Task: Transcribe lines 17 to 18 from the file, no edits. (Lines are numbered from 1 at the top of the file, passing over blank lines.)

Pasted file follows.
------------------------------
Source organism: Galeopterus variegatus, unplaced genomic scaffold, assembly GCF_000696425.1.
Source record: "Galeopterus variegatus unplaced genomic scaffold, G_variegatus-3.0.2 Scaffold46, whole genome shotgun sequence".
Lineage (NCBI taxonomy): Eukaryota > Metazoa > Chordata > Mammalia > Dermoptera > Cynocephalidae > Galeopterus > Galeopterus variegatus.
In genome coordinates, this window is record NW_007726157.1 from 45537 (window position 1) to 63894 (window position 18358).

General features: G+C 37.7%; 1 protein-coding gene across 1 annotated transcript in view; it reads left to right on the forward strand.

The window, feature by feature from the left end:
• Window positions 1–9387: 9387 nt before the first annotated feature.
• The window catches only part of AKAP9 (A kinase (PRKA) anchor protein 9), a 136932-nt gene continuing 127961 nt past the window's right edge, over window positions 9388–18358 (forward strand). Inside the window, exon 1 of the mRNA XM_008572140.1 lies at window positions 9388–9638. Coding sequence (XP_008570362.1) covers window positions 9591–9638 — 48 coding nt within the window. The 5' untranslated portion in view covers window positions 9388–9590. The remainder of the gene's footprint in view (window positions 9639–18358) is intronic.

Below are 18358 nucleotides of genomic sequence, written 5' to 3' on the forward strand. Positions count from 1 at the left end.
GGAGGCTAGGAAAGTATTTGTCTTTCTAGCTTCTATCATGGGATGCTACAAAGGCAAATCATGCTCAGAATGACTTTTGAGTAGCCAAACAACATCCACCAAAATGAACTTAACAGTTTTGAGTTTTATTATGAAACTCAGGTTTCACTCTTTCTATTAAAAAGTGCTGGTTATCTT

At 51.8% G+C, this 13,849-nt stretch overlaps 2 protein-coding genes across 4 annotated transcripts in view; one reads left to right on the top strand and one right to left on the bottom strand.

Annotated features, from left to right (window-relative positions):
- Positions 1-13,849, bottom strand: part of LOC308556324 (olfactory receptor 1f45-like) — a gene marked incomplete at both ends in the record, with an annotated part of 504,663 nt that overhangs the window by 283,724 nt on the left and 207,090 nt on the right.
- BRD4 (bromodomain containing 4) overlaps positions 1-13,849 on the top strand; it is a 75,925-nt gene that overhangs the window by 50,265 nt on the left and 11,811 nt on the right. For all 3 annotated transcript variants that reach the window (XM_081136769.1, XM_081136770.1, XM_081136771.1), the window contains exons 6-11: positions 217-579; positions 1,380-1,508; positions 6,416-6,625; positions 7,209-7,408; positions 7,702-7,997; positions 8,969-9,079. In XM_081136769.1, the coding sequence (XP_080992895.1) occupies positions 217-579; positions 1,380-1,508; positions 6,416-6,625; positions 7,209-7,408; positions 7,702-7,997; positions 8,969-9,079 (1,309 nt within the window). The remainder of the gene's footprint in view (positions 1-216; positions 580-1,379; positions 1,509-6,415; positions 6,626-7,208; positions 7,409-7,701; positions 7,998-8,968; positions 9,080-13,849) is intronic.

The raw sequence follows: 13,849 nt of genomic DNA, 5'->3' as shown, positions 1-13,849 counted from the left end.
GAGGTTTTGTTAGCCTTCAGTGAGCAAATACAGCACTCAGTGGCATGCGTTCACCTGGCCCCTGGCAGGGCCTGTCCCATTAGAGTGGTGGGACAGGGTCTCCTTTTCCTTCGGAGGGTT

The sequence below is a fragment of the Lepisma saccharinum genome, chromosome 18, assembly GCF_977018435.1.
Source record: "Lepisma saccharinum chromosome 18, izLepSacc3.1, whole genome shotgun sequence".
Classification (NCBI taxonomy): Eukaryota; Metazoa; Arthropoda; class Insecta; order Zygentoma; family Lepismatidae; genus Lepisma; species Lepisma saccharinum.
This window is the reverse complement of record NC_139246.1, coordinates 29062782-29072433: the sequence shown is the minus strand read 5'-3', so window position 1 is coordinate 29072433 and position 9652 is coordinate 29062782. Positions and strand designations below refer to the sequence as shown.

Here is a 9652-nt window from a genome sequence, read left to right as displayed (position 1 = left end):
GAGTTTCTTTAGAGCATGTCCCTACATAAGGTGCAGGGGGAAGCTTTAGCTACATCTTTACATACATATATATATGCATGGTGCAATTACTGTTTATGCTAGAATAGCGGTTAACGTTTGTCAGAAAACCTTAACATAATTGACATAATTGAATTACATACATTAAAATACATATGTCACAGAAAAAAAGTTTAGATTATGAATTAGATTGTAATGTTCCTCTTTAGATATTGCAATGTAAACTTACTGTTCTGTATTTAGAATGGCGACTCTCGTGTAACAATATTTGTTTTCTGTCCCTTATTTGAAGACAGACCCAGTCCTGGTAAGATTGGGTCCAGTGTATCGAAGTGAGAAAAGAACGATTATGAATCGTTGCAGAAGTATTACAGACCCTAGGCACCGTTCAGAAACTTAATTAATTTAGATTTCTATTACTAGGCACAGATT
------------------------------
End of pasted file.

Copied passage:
The sequence below is a fragment of the Lepisma saccharinum genome, chromosome 18, assembly GCF_977018435.1.
Source record: "Lepisma saccharinum chromosome 18, izLepSacc3.1, whole genome shotgun sequence".